Premature Births Soar: Preterm Births the Number One Obstetric Problem

March of Dimes Launches Campaign to Raise Public Awareness, Reduce Rates of Preterm Birth and Increase Research to Find the Cause

Citing the dramatic rise in the number of babies born prematurely in this country, the March of Dimes today launched a $75 million, five-year national campaign. The campaign's goals will be to increase awareness of the growing problem and decrease the rate of premature birth. In 2001, more than 476,000 babies, or nearly 12 percent of live births, were born too soon -- before 37 completed weeks -- in the U.S.

"The annual rate of babies born prematurely has risen 27 percent since 1981, and this rate is unacceptably high," says Dr. Jennifer L. Howse, March of Dimes president. "Many of these babies come into the world with serious health problems. Those who survive may suffer lifelong consequences, from cerebral palsy and mental retardation to blindness."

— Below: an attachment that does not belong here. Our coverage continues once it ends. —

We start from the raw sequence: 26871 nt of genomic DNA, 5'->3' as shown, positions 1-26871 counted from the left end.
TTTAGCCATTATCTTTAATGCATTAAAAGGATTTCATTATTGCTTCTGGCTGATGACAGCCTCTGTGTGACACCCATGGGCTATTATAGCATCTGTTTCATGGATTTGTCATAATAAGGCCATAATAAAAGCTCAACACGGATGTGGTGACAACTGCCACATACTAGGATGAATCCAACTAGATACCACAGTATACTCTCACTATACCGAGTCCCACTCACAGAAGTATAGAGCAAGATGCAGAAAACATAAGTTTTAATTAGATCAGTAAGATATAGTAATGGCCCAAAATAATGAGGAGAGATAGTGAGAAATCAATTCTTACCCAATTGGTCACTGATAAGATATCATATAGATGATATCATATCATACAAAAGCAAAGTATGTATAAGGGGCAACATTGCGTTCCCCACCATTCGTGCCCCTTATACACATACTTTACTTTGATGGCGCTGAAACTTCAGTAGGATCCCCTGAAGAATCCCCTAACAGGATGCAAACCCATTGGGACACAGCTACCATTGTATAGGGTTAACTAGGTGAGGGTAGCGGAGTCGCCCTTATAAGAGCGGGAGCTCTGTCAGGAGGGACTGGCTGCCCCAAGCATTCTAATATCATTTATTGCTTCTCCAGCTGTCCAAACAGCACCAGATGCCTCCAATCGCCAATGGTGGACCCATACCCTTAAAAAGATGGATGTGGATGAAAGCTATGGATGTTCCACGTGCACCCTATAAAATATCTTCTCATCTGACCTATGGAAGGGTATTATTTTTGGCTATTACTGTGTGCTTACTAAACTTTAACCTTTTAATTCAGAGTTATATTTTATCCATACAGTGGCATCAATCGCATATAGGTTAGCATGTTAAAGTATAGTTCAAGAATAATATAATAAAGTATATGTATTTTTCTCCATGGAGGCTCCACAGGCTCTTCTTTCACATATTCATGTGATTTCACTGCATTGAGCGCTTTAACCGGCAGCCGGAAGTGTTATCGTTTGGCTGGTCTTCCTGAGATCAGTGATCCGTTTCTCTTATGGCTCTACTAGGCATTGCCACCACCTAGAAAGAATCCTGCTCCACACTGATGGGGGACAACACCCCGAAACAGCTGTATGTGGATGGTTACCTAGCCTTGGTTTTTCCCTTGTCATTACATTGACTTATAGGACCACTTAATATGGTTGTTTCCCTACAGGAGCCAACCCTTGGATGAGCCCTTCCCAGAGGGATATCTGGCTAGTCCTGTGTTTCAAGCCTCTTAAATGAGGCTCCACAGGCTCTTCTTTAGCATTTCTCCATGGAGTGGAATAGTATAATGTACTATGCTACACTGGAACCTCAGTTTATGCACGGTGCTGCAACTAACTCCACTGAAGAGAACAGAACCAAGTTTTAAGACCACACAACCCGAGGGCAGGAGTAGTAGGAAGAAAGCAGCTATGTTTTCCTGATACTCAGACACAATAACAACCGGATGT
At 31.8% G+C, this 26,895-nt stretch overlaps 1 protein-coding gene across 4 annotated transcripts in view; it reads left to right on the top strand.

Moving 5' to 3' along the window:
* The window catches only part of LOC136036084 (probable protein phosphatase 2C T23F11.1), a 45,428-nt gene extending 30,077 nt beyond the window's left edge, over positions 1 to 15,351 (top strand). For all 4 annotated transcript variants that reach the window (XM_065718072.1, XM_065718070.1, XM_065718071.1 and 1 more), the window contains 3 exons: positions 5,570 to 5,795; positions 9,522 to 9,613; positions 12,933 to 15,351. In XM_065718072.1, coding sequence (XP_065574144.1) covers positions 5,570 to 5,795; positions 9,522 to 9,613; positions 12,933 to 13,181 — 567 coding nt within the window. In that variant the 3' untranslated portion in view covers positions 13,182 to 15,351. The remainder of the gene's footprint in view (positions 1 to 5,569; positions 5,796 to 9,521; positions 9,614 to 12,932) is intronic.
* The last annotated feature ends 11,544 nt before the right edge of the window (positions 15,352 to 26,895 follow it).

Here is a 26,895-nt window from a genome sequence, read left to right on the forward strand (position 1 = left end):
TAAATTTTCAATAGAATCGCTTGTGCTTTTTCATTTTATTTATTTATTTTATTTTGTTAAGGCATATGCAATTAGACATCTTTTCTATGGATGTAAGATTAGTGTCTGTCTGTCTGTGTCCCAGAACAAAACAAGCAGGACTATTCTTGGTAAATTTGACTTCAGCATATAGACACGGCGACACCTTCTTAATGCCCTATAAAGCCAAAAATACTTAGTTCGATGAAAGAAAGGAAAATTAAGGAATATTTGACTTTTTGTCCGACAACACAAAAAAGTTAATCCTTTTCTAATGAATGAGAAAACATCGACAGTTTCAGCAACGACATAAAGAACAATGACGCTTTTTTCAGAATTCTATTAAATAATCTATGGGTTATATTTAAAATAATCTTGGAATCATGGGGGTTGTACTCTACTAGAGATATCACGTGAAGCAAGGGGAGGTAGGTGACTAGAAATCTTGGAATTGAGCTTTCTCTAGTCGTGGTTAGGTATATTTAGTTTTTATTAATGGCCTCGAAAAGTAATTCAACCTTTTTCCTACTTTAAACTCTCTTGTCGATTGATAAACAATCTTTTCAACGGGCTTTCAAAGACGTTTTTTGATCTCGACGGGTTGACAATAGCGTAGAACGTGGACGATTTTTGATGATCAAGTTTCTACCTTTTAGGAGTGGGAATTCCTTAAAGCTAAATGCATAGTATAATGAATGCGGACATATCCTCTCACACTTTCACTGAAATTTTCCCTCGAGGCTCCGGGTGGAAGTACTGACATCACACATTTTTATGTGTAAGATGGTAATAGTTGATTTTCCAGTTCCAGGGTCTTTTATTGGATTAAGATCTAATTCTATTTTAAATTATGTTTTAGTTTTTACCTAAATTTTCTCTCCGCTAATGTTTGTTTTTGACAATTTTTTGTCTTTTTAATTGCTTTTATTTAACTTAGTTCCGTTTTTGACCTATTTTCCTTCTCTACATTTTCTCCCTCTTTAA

Prematurity has also been identified as the leading cause of neonatal death (within the first month of life) in the U.S.

Dr. Howse notes that most Americans today are unaware of the magnitude of this health problem. In a recent March of Dimes national survey of 1,967 adults, only 35 percent of respondents identified prematurity as "very serious" or "extremely serious." In the same survey, more than 50 percent believed the rate of preterm birth is declining or about the same.

The results of this survey are published in the February issue of the American Journal of Preventive Medicine. The results of a similar survey of 605 pregnant women appears in this month's issue of Contemporary OB/GYN. "Prematurity is a common and serious problem," says campaign honorary chair Dr. Louis W. Sullivan, former U.S. Secretary of Health and Human Services. "Women and their doctors need to address the known risks. Although African-American women are more likely to experience a premature birth, these births cut across all socioeconomic and cultural barriers. These babies come from every community."

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